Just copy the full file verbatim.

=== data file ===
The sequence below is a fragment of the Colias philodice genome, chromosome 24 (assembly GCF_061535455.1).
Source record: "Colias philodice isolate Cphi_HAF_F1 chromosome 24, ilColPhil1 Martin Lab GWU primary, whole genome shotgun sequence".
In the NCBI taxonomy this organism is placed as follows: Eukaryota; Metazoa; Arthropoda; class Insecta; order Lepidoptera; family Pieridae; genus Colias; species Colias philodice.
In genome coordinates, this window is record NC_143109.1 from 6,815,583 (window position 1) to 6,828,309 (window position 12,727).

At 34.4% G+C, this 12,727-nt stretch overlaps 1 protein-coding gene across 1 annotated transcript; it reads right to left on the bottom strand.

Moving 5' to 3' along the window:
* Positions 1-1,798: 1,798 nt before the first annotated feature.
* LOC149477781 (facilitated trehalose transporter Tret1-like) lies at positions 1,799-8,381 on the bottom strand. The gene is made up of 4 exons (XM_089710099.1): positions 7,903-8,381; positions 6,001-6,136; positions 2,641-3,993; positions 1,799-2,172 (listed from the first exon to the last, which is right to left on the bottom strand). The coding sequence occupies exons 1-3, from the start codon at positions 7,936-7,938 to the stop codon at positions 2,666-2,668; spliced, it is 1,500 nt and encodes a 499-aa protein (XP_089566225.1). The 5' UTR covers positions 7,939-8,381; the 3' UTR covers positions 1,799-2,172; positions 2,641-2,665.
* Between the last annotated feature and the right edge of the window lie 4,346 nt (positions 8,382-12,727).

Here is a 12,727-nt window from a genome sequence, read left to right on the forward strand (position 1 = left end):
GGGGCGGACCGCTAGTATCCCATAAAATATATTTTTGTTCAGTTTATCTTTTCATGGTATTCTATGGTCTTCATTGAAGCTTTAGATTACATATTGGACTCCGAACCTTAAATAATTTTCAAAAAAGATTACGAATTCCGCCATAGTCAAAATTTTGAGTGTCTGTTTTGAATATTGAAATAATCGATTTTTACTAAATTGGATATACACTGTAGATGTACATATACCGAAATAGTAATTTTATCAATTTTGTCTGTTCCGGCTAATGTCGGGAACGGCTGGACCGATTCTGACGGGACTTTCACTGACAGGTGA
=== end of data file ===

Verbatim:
The sequence below is a fragment of the Colias philodice genome, chromosome 24 (assembly GCF_061535455.1).
Source record: "Colias philodice isolate Cphi_HAF_F1 chromosome 24, ilColPhil1 Martin Lab GWU primary, whole genome shotgun sequence".
In the NCBI taxonomy this organism is placed as follows: Eukaryota; Metazoa; Arthropoda; class Insecta; order Lepidoptera; family Pieridae; genus Colias; species Colias philodice.
In genome coordinates, this window is record NC_143109.1 from 6,815,583 (window position 1) to 6,828,309 (window position 12,727).

At 34.4% G+C, this 12,727-nt stretch overlaps 1 protein-coding gene across 1 annotated transcript; it reads right to left on the bottom strand.

Moving 5' to 3' along the window:
* Positions 1-1,798: 1,798 nt before the first annotated feature.
* LOC149477781 (facilitated trehalose transporter Tret1-like) lies at positions 1,799-8,381 on the bottom strand. The gene is made up of 4 exons (XM_089710099.1): positions 7,903-8,381; positions 6,001-6,136; positions 2,641-3,993; positions 1,799-2,172 (listed from the first exon to the last, which is right to left on the bottom strand). The coding sequence occupies exons 1-3, from the start codon at positions 7,936-7,938 to the stop codon at positions 2,666-2,668; spliced, it is 1,500 nt and encodes a 499-aa protein (XP_089566225.1). The 5' UTR covers positions 7,939-8,381; the 3' UTR covers positions 1,799-2,172; positions 2,641-2,665.
* Between the last annotated feature and the right edge of the window lie 4,346 nt (positions 8,382-12,727).

Here is a 12,727-nt window from a genome sequence, read left to right on the forward strand (position 1 = left end):
GGGGCGGACCGCTAGTATCCCATAAAATATATTTTTGTTCAGTTTATCTTTTCATGGTATTCTATGGTCTTCATTGAAGCTTTAGATTACATATTGGACTCCGAACCTTAAATAATTTTCAAAAAAGATTACGAATTCCGCCATAGTCAAAATTTTGAGTGTCTGTTTTGAATATTGAAATAATCGATTTTTACTAAATTGGATATACACTGTAGATGTACATATACCGAAATAGTAATTTTATCAATTTTGTCTGTTCCGGCTAATGTCGGGAACGGCTGGACCGATTCTGACGGGACTTTCACTGACAGGTGA